According to history, yoga began about 5000 years ago - but that’s a bit like saying Minnesota’s history began at the glaciers. With no disrespect intended, we’ll skip a bit and start with Krishnamacharya (1888-1989). Krishnamacharya’s legacy extends well beyond just the Ashtanga practice: his teachings shaped B.K.S. Iyengar, Pattabhi Jois, Indra Devi, and T.K.V. Desikachar and all the students who have followed these and other well known teachers.
Not much is known about Krishnamacharya. He was born into an India dominated by British rule where the practice of yoga had fallen into disuse. It was his father who set him on the yogic path when he was quite small, teaching him the Pantanjali’s Yoga Sutra’s and 24 asanas. When he was 16 he traveled to his ancestor’s shrine at Alvar Tirunagari, where he received a vision to continue in his yogic journey and education. Krishnamacharya did so by exploring Indian clasical disciplines, obtaining degrees in philology, logic divinity and music and by seeking out and finding the well known teacher, Sri Ramamohan Brahmachari, one of the few remaining classical Hatha instructors.
Krishnamacharya spent seven years with Brahmachari, memorizing Pantanjali’s Yoga Sutra’s and studying asana and pranyama practice. In return, Brahmachari requested that Krishnamacharya return to his homeland, teach yoga, and start a family. This may seem like an odd request since at that time traditionally yogis were renuciates, but his guru wished for Krishnamacharya to understand family life and teach a type of yoga that benefitted the lay person.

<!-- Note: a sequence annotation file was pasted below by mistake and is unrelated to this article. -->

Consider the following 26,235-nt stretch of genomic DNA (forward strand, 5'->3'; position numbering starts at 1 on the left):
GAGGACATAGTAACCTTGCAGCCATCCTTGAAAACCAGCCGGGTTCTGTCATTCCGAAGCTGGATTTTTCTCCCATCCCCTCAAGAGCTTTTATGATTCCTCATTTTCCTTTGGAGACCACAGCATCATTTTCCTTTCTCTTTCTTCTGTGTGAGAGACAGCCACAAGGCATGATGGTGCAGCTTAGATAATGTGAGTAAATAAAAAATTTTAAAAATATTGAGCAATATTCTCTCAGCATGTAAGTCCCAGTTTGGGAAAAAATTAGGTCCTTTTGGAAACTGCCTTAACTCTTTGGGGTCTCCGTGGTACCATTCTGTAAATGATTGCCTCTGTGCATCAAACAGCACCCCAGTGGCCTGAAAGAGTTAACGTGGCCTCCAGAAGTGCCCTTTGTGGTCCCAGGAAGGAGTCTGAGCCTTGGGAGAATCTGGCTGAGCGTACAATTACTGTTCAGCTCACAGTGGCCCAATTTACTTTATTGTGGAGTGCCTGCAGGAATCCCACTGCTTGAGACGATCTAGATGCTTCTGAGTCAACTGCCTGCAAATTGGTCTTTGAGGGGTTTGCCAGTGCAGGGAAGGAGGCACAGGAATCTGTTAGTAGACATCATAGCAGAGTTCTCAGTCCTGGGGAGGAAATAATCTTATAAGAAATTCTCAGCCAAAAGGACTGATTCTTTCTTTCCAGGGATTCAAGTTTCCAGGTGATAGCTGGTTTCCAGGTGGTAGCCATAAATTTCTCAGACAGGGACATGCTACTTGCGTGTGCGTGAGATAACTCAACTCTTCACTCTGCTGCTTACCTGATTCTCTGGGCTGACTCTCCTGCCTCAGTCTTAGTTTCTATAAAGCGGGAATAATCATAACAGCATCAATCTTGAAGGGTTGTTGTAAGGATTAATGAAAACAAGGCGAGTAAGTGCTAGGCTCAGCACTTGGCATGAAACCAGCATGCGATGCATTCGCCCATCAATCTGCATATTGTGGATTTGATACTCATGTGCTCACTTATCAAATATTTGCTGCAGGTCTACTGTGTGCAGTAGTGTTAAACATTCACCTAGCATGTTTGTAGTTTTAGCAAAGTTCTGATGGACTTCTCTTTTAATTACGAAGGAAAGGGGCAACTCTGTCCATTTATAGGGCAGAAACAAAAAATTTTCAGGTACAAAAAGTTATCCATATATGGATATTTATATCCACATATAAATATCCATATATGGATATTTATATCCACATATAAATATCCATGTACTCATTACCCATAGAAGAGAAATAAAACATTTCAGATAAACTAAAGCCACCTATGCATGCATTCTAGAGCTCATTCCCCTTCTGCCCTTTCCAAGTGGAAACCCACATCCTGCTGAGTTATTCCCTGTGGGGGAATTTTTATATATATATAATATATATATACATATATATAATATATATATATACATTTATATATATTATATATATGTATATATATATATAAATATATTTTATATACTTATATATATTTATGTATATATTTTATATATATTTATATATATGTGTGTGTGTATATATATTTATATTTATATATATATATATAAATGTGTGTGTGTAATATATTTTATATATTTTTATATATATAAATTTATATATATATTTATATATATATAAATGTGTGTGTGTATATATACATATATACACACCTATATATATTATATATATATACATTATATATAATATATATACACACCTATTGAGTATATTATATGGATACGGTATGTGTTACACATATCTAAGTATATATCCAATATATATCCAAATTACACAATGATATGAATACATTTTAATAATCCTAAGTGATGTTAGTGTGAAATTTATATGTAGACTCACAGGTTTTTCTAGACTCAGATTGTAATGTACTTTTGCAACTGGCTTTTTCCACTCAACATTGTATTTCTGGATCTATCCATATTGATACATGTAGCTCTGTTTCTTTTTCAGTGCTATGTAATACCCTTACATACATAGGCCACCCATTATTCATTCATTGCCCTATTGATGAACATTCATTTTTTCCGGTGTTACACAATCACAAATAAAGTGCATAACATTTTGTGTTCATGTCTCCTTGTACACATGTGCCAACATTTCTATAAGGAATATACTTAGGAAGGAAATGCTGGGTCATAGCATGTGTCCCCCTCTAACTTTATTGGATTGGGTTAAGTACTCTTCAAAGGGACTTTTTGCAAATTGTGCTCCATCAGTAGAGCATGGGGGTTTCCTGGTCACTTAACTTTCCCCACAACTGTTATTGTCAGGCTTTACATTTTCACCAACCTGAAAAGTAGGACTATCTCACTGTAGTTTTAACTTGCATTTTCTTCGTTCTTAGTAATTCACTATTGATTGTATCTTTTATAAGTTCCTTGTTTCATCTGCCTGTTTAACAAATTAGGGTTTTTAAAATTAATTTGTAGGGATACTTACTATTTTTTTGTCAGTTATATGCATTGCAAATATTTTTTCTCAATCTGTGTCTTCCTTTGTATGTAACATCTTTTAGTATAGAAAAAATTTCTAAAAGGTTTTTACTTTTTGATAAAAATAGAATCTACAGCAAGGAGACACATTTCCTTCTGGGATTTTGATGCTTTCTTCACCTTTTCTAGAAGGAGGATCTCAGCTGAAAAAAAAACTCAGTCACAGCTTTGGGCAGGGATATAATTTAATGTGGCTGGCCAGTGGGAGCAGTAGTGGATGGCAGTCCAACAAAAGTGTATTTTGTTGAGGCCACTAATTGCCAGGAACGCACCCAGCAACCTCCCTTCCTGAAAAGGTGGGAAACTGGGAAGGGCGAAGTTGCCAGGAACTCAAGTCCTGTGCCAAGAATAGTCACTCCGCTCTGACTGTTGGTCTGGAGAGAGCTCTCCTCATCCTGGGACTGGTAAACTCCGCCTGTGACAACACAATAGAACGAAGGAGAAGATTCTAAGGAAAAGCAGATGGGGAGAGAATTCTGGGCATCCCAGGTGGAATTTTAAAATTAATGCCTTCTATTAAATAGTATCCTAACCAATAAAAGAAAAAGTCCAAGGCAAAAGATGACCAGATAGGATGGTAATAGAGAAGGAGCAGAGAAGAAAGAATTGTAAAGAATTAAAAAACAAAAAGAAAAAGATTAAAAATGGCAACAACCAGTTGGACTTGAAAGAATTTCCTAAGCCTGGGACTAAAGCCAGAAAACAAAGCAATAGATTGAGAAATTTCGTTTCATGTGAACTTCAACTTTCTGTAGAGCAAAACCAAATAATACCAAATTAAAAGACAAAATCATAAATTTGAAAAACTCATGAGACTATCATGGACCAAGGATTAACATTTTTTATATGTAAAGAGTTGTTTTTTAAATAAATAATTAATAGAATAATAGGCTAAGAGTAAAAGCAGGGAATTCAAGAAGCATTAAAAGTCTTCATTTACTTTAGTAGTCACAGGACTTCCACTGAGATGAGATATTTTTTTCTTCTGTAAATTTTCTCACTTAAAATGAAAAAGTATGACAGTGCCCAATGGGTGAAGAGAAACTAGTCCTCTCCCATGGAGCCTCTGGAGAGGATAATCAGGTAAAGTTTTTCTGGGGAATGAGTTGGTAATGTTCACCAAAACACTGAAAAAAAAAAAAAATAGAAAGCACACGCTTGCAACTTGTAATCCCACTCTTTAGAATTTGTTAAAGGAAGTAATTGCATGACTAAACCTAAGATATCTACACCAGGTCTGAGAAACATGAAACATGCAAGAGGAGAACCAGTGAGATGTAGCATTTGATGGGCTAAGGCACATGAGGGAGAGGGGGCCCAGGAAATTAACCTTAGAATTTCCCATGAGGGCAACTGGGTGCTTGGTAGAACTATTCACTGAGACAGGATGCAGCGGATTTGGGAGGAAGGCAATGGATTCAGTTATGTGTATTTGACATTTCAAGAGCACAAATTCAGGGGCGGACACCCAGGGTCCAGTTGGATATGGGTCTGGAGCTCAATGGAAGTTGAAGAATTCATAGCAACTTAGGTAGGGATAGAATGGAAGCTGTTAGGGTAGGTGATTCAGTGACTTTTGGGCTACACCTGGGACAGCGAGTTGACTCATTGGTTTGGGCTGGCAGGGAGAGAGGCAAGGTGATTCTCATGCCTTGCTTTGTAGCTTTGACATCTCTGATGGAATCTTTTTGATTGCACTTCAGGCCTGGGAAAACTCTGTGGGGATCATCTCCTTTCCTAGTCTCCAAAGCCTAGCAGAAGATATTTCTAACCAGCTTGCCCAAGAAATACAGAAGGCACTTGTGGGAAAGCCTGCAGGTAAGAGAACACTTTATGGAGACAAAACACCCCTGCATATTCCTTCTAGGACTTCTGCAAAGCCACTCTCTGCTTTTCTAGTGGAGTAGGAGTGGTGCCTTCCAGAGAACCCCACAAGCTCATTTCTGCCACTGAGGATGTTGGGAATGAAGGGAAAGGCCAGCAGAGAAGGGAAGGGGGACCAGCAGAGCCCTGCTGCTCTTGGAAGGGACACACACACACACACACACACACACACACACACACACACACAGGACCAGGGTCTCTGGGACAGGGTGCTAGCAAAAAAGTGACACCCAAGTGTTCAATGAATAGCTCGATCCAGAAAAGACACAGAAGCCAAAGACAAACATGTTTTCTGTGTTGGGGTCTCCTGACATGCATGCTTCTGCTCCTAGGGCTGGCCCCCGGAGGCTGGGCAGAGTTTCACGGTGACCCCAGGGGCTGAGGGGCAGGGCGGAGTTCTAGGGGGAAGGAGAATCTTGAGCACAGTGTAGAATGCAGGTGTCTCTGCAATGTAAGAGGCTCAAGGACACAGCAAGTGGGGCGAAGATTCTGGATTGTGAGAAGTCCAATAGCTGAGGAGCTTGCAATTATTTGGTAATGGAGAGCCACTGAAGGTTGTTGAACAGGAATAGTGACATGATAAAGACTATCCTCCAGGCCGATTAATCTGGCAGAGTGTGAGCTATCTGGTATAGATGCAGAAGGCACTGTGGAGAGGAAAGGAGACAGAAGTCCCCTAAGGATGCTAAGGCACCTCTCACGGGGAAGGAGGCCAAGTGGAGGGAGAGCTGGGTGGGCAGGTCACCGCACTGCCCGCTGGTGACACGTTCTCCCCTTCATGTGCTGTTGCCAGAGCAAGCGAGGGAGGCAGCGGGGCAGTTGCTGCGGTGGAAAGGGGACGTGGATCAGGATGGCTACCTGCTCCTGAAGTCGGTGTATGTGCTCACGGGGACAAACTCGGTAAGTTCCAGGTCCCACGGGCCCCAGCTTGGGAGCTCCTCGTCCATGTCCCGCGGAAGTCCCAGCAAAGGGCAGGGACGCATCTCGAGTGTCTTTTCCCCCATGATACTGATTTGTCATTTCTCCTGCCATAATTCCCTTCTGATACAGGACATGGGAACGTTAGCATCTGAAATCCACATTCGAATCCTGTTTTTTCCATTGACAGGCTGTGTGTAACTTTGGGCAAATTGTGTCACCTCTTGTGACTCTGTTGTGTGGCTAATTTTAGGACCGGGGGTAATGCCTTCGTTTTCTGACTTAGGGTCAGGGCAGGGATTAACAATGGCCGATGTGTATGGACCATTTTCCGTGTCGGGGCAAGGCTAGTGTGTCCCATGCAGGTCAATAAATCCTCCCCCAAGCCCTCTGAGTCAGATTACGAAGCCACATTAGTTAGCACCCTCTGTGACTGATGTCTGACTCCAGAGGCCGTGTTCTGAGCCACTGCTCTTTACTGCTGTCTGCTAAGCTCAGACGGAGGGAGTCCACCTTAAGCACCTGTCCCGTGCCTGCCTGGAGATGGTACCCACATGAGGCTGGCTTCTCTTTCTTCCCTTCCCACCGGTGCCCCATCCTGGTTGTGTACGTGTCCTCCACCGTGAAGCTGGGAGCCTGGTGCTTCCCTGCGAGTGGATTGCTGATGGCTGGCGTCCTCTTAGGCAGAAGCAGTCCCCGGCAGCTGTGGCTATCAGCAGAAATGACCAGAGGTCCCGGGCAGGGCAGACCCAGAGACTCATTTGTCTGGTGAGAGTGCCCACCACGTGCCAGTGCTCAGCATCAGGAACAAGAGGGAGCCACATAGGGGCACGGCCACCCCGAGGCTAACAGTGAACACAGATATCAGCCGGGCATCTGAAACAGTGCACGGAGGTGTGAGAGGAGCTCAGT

Over the coming years, during periods of poverty and prosperity, he gradually built up his teachings and practice, his main pupils being young boys (remember, women were not taught yoga in India). Krishnamacharya pulled from many disciplines: yoga, Indian wrestling, and gymnastics to develop a very fluid practice aimed at building physical fitness. Over these years he met and taught Pattabhi Jois, B.K.S. Iyengar, Indra Devi, and Krishnamacharya son’s T.K.V. Desikachar. While each would continue on to develop their own styles their initial instruction was all from a common source.
As quoted from Yoga Journal, "He was a pioneer in refining postures, sequencing them optimally and ascribing therapeutic value to specific asanas. By combining pranyama and asana, he made the postures and integral part of meditation instead of just a step leading toward it."
Krishnamacharya continued to modify and change his instruction over the coming years. He emphasized that yoga could serve any creed and adjusted his teachings to respect each students faith as he interacted more and more with westerners. He became known as a great healer in India, using yogic techniques to help heal stroke victims and others with infirmities. In some ways, he reinvented himself to be able to bring yoga to the common person.
Here is a U-Tube Video from 1938 with Krishnamacharya demonstrating yoga.
Yoga Journal, "Krishnamacharya’s Legacy", Fernando Pages Ruiz. May/June 2001. Pages 96-101.
Ashtanga: Practice and Philosophy, Gregor Mahlor.
Astanga Yoga As it Is, Matthew Sweeney. (Not a misspelling, a different spelling.)
(This is based off of the research I have done with the resources available to me. There may be more accurate information on this and many of the topics forthcoming and I certainly welcome any feedback concerning potential inaccuracies.)